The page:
Diksha Basu’s Destination Wedding is a delightful comedy of manners, about relationships among an extended clan of Indian-American wedding-goers. Cast as a sort of Crazy Rich South Asians, the destination is Delhi. The wedding is that of Shefali and Pavan, a thoroughly-modern couple of rich kids with wacky families, whose wedding, unbeknownst to them, is the first ever staged by Bubbles Trivedi, their larger-than-life wedding planner.
Concerning education, Nietzsche asked, “How can the individual be integrated into the counterpoint of private and public culture; how can he both sing the melody and simultaneously make it the accompaniment?” At its core, this is the same question that Nonlocal explores.
Tens of thousands of men from southern China changed the course of American history with their tireless work in the California gold fields in the 1850s and their crucial contribution in the building of the first Transcontinental Railroad in the following decade.
From the author of The Green Phoenix comes a riveting tale of female friendship, honor, and sacrifice for love, set in 17th century China and featuring the intertwined stories of three of the era’s most renowned courtesans, escorts skilled in music, poetry and painting who could decide themselves whether or not to offer patrons bed favors.
Xu Xu (1908-1980) was one of the most widely read Chinese authors of the 1930s to 1960s. His popular urban gothic tales, his exotic spy fiction, and his quasi-existentialist love stories full of nostalgia and melancholy offer today’s readers an unusual glimpse into China’s turbulent twentieth century.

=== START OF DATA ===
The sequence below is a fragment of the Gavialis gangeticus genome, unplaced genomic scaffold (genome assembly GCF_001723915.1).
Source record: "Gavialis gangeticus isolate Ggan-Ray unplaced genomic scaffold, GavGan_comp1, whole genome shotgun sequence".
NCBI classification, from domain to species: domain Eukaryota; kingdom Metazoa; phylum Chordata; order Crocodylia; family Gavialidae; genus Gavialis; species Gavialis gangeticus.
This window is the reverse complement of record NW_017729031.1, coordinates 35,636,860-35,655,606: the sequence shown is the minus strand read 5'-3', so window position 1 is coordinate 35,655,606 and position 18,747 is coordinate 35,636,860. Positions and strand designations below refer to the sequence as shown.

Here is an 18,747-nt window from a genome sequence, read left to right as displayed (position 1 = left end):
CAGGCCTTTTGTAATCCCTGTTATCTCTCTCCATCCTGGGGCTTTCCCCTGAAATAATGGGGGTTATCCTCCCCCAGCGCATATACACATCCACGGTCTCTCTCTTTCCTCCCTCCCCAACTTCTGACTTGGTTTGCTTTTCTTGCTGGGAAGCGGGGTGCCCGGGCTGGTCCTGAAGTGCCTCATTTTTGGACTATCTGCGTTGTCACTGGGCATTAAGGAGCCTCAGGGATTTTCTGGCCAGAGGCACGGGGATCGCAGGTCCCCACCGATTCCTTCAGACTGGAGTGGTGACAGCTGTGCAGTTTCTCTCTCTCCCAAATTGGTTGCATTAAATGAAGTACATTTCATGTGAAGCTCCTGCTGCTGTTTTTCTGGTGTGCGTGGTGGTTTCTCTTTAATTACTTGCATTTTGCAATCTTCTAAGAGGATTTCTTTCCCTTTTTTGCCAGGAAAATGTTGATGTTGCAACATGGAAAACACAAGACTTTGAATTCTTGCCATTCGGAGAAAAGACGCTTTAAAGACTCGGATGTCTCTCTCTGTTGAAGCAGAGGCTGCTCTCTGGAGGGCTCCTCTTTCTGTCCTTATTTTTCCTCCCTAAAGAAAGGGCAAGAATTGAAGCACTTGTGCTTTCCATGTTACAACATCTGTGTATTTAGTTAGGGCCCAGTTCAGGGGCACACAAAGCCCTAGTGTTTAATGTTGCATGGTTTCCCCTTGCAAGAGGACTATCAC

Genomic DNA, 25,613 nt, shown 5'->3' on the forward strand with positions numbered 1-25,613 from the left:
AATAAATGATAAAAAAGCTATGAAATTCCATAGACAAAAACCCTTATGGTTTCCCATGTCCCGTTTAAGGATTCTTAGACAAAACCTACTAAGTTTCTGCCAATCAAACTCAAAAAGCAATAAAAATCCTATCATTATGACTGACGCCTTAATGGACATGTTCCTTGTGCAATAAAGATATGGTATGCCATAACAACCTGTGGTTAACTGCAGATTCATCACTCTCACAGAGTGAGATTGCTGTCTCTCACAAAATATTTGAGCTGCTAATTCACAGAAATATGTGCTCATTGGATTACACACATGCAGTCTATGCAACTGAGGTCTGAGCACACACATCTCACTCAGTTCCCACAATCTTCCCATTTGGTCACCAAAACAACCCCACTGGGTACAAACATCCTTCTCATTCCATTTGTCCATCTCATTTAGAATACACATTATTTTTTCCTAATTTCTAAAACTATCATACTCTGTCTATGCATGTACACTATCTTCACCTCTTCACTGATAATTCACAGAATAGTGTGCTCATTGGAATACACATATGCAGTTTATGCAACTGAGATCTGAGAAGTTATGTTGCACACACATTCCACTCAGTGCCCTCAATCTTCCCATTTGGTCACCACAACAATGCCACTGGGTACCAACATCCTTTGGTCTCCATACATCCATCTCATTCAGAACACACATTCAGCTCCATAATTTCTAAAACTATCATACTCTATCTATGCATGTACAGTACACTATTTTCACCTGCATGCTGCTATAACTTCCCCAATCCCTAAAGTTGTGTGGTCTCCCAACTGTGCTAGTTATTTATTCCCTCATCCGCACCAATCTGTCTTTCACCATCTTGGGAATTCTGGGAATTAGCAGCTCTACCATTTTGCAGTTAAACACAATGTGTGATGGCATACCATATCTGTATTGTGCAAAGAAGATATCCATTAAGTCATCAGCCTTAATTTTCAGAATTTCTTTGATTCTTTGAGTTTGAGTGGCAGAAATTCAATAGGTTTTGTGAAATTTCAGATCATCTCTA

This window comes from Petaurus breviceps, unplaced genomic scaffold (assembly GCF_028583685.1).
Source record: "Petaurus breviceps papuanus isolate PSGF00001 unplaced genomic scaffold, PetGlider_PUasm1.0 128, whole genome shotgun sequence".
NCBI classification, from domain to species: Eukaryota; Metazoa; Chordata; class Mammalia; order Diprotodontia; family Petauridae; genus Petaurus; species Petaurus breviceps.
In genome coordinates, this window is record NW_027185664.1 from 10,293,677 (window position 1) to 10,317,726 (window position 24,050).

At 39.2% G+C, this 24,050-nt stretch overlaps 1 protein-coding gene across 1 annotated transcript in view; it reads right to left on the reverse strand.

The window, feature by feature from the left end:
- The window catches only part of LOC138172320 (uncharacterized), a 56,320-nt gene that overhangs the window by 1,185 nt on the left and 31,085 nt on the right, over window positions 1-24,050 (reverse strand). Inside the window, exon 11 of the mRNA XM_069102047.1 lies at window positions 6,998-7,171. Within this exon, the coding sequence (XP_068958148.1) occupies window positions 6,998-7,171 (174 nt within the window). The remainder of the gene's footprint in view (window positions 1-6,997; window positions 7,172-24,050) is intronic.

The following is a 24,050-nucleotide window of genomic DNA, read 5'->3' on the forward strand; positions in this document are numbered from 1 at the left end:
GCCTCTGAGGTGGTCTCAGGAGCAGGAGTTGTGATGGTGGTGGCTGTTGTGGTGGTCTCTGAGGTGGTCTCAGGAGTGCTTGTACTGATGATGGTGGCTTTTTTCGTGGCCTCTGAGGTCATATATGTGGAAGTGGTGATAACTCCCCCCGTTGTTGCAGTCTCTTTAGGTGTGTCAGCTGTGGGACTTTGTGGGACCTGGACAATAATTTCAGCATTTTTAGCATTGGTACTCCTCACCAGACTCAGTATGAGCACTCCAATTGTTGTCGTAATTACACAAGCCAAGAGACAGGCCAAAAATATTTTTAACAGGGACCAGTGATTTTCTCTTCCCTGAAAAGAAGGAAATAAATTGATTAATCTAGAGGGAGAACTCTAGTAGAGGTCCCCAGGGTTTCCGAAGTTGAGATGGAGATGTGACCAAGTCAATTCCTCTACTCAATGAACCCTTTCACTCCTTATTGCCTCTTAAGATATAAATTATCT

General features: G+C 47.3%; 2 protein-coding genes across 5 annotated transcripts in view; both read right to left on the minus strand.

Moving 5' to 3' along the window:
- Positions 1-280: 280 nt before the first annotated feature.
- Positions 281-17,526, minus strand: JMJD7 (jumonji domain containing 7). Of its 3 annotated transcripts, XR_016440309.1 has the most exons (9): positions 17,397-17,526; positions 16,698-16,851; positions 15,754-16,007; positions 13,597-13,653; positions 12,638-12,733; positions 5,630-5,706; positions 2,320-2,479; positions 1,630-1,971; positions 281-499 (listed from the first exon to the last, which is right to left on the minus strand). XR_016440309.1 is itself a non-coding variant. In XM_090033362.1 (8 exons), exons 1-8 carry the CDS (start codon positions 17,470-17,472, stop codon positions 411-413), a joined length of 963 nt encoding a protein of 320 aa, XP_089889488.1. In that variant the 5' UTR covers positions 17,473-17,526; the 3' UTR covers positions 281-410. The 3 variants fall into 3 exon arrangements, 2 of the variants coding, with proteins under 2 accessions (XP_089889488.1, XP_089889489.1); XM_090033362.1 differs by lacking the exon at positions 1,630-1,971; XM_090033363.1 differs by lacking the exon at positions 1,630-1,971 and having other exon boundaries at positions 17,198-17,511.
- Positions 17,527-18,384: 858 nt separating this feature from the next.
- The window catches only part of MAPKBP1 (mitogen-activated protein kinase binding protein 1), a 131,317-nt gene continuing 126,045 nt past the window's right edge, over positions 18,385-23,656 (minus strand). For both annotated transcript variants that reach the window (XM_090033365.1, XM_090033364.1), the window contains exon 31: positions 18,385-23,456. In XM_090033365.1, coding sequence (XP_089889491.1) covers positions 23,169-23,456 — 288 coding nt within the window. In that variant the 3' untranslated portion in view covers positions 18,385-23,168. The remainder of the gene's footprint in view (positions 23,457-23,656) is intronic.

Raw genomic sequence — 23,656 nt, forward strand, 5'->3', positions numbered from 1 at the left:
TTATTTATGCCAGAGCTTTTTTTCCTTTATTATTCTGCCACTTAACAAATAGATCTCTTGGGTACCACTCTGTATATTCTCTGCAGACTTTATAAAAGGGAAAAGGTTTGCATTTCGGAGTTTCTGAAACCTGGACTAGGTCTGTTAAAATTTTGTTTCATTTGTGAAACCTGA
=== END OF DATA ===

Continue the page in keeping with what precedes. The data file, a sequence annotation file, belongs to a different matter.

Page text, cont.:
Hong Kong at the beginning of a new millennium—a teeming city where ritual, religion, the spirits of the dead and the spirit of enterprise meet and clash. For Reini “Kim” Kranich, a young German aid worker obsessed with death, Chinese underwear, Emily Dickinson and cockroaches, it’s a place of fragile hopes.
From the unique standpoint of an American woman who married into a Japanese family and has lived in Japan for more than thirty years, Rebecca Otowa weaves enchanting tales of her adopted home that portray the perspective of both the Japanese and the foreigner on the universal issues that face us all—love, work, marriage, death, and family conflict.